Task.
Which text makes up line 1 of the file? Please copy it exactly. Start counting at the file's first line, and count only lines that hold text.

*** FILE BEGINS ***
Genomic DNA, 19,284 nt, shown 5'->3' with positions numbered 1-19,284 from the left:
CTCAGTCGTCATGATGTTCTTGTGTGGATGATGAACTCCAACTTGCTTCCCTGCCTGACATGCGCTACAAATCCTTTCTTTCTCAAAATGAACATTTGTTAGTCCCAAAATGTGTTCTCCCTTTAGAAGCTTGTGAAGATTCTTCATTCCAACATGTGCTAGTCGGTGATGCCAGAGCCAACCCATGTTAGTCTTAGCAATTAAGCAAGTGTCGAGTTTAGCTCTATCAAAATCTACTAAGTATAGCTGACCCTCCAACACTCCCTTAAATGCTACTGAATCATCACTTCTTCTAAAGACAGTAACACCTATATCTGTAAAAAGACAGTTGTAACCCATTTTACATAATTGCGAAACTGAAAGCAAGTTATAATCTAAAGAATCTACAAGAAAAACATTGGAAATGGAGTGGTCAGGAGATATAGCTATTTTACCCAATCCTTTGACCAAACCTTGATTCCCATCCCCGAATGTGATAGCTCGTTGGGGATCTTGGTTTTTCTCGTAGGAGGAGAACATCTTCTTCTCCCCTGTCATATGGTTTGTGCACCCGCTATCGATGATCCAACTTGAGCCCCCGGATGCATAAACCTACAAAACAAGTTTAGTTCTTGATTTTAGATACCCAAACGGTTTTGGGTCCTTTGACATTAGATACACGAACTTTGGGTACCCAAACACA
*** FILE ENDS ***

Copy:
Genomic DNA, 19,284 nt, shown 5'->3' with positions numbered 1-19,284 from the left: